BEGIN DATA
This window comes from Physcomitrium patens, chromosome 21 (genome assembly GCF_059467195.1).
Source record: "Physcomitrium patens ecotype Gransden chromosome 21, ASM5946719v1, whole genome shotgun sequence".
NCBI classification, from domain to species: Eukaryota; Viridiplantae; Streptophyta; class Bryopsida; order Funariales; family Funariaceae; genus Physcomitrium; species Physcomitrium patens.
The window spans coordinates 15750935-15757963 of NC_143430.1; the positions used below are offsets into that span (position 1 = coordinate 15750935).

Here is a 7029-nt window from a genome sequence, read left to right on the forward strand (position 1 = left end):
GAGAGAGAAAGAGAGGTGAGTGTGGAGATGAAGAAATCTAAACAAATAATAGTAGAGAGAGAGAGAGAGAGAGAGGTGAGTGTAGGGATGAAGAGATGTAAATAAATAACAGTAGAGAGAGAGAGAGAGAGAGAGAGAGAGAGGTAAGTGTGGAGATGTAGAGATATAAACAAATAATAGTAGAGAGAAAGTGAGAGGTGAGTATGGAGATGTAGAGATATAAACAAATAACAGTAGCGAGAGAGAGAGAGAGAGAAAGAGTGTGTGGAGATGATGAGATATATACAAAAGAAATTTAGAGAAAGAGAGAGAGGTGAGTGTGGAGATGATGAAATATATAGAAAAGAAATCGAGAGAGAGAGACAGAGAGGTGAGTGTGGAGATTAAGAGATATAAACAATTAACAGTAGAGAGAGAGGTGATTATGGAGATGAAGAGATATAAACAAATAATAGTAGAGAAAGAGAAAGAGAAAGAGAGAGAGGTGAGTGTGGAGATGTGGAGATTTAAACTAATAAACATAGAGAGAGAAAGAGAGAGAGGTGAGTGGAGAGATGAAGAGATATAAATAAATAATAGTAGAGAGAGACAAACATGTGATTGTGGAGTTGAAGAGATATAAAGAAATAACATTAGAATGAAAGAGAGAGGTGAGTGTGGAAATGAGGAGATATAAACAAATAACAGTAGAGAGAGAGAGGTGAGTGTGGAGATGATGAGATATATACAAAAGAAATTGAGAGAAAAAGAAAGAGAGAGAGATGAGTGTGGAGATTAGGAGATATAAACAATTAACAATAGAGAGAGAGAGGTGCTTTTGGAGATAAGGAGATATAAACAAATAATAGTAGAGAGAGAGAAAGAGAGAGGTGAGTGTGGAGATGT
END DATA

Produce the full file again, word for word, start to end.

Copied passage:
This window comes from Physcomitrium patens, chromosome 21 (genome assembly GCF_059467195.1).
Source record: "Physcomitrium patens ecotype Gransden chromosome 21, ASM5946719v1, whole genome shotgun sequence".
NCBI classification, from domain to species: Eukaryota; Viridiplantae; Streptophyta; class Bryopsida; order Funariales; family Funariaceae; genus Physcomitrium; species Physcomitrium patens.
The window spans coordinates 15750935-15757963 of NC_143430.1; the positions used below are offsets into that span (position 1 = coordinate 15750935).

Here is a 7029-nt window from a genome sequence, read left to right on the forward strand (position 1 = left end):
GAGAGAGAAAGAGAGGTGAGTGTGGAGATGAAGAAATCTAAACAAATAATAGTAGAGAGAGAGAGAGAGAGAGAGGTGAGTGTAGGGATGAAGAGATGTAAATAAATAACAGTAGAGAGAGAGAGAGAGAGAGAGAGAGAGAGGTAAGTGTGGAGATGTAGAGATATAAACAAATAATAGTAGAGAGAAAGTGAGAGGTGAGTATGGAGATGTAGAGATATAAACAAATAACAGTAGCGAGAGAGAGAGAGAGAGAAAGAGTGTGTGGAGATGATGAGATATATACAAAAGAAATTTAGAGAAAGAGAGAGAGGTGAGTGTGGAGATGATGAAATATATAGAAAAGAAATCGAGAGAGAGAGACAGAGAGGTGAGTGTGGAGATTAAGAGATATAAACAATTAACAGTAGAGAGAGAGGTGATTATGGAGATGAAGAGATATAAACAAATAATAGTAGAGAAAGAGAAAGAGAAAGAGAGAGAGGTGAGTGTGGAGATGTGGAGATTTAAACTAATAAACATAGAGAGAGAAAGAGAGAGAGGTGAGTGGAGAGATGAAGAGATATAAATAAATAATAGTAGAGAGAGACAAACATGTGATTGTGGAGTTGAAGAGATATAAAGAAATAACATTAGAATGAAAGAGAGAGGTGAGTGTGGAAATGAGGAGATATAAACAAATAACAGTAGAGAGAGAGAGGTGAGTGTGGAGATGATGAGATATATACAAAAGAAATTGAGAGAAAAAGAAAGAGAGAGAGATGAGTGTGGAGATTAGGAGATATAAACAATTAACAATAGAGAGAGAGAGGTGCTTTTGGAGATAAGGAGATATAAACAAATAATAGTAGAGAGAGAGAAAGAGAGAGGTGAGTGTGGAGATGT